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C.D. Warner, et al., comp.  The Library of the World’s Best Literature.
An Anthology in Thirty Volumes.  1917.
 
She Was a Phantom of Delight
By William Wordsworth (1770–1850)
 
SHE was a phantom of delight
When first she gleamed upon my sight;
A lovely apparition, sent
To be a moment’s ornament;
Her eyes as stars of twilight fair;        5
Like twilight’s, too, her dusky hair;
But all things else about her drawn
From May-time and the cheerful dawn:
A dancing shape, an image gay,
To haunt, to startle, and waylay.        10
 
I saw her upon nearer view,
A spirit, yet a woman too!
Her household motions light and free,
And steps of virgin liberty;
A countenance in which did meet        15
Sweet records, promises as sweet:
A creature not too bright or good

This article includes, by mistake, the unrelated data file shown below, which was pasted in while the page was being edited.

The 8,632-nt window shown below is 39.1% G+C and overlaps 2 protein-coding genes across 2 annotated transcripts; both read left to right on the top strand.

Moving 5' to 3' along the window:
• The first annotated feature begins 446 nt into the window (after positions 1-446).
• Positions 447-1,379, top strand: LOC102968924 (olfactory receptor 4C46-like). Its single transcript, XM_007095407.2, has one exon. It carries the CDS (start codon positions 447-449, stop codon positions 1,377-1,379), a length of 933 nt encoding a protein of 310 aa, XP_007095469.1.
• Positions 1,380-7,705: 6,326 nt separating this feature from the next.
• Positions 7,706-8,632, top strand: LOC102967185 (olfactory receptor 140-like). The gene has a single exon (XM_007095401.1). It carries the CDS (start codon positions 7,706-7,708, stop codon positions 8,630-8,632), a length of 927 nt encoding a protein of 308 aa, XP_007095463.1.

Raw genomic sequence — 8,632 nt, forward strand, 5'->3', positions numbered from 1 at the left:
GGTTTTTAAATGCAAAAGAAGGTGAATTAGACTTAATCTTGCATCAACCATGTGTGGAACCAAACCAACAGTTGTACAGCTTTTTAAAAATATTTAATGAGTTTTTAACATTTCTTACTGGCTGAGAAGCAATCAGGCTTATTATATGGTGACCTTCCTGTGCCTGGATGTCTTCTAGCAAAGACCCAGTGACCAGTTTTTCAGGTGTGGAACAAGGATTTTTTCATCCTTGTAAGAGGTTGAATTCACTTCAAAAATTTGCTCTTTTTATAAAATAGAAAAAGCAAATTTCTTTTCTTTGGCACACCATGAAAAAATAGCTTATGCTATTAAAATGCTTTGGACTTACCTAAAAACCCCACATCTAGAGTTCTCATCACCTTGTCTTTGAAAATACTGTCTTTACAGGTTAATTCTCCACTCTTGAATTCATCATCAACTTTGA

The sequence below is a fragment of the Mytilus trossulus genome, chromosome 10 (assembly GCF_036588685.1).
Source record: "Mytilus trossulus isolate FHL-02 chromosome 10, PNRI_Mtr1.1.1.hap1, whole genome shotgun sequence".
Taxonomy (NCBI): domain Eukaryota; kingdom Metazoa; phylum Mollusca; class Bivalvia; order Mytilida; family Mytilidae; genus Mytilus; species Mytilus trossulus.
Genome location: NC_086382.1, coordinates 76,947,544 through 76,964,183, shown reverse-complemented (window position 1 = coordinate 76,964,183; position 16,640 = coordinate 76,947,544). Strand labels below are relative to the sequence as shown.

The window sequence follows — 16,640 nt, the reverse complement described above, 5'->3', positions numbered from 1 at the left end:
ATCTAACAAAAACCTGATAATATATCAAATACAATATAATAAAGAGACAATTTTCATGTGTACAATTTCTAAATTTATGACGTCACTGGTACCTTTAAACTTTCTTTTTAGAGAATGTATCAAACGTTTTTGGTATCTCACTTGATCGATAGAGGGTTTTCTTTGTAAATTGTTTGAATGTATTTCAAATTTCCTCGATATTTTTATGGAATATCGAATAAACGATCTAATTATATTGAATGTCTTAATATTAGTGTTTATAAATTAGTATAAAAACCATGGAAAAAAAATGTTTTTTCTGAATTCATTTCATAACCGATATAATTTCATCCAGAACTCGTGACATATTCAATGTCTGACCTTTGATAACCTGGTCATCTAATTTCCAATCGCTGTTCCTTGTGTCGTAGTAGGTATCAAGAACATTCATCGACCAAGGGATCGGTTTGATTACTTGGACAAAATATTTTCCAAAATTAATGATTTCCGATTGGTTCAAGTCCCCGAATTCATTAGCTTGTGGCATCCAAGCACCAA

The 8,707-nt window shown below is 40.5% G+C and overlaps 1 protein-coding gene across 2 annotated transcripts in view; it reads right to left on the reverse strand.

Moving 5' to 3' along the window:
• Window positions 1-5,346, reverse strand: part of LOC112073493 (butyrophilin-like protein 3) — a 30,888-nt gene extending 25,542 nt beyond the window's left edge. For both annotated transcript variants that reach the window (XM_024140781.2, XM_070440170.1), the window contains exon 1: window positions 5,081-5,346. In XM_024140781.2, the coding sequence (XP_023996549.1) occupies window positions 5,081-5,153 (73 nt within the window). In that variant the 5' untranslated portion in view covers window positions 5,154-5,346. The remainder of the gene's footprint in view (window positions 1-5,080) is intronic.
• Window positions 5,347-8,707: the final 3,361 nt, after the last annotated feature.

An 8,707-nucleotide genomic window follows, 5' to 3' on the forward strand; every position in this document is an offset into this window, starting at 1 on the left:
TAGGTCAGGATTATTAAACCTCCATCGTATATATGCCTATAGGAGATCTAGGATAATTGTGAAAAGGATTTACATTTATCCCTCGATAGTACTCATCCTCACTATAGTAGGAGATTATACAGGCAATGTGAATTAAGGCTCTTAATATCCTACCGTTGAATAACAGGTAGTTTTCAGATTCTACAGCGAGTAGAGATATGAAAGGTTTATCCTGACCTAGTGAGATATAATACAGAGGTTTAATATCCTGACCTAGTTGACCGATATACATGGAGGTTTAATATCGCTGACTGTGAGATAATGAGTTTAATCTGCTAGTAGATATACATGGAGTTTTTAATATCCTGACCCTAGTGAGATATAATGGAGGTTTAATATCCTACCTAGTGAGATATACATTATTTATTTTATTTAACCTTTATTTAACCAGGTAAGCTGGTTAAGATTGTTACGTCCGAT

For human nature’s daily food;
For transient sorrows, simple wiles,
Praise, blame, love, kisses, tears, and smiles.        20
 
And now I see with eye serene
The very pulse of the machine:
A being breathing thoughtful breath,
A traveler between life and death;
The reason firm, the temperate will,        25
Endurance, foresight, strength, and skill;
A perfect woman, nobly planned,
To warn, to comfort, and command;
And yet a spirit still, and bright
With something of angelic light.        30
 
 
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